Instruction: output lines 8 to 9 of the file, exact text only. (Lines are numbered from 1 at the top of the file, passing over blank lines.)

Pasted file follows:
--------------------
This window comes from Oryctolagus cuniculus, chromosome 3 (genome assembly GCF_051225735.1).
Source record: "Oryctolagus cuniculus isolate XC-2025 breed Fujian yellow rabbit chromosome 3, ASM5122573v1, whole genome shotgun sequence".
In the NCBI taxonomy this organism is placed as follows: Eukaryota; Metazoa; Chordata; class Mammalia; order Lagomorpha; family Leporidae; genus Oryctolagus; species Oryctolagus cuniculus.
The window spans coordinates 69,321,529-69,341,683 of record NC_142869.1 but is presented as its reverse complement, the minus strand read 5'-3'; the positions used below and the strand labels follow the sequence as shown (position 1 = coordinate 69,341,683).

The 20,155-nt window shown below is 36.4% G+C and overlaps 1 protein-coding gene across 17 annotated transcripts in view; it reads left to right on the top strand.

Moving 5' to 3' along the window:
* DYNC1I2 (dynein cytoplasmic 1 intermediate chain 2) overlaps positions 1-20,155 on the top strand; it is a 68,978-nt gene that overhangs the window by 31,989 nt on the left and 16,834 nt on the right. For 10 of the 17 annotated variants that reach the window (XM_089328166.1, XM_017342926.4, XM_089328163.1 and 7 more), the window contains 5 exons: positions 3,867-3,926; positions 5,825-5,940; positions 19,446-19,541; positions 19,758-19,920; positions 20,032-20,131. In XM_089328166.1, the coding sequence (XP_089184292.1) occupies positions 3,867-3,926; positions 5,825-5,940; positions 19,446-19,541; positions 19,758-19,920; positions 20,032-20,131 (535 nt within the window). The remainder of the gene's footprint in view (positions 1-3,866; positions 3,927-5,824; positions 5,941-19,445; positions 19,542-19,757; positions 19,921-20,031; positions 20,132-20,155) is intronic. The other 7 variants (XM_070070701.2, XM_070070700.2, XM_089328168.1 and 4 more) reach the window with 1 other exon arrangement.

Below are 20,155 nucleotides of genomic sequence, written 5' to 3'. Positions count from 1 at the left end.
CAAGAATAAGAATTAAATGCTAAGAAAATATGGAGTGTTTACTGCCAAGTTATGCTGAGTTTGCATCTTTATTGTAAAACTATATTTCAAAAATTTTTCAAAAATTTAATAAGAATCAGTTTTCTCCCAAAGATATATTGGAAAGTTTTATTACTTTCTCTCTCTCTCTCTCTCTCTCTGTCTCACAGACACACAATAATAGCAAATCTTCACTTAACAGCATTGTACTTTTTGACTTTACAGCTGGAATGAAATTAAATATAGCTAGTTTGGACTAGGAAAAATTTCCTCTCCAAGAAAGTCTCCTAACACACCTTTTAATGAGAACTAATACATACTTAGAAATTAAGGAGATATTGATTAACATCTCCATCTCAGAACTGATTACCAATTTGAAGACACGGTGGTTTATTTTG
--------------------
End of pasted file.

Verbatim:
Below are 20,155 nucleotides of genomic sequence, written 5' to 3'. Positions count from 1 at the left end.
CAAGAATAAGAATTAAATGCTAAGAAAATATGGAGTGTTTACTGCCAAGTTATGCTGAGTTTGCATCTTTATTGTAAAACTATATTTCAAAAATTTTTCAAAAATTTAATAAGAATCAGTTTTCTCCCAAAGATATATTGGAAAGTTTTATTACTTTCTCTCTCTCTCTCTCTCTCTCTGTCTCACAGACACACAATAATAGCAAATCTTCACTTAACAGCATTGTACTTTTTGACTTTACAGCTGGAATGAAATTAAATATAGCTAGTTTGGACTAGGAAAAATTTCCTCTCCAAGAAAGTCTCCTAACACACCTTTTAATGAGAACTAATACATACTTAGAAATTAAGGAGATATTGATTAACATCTCCATCTCAGAACTGATTACCAATTTGAAGACACGGTGGTTTATTTTG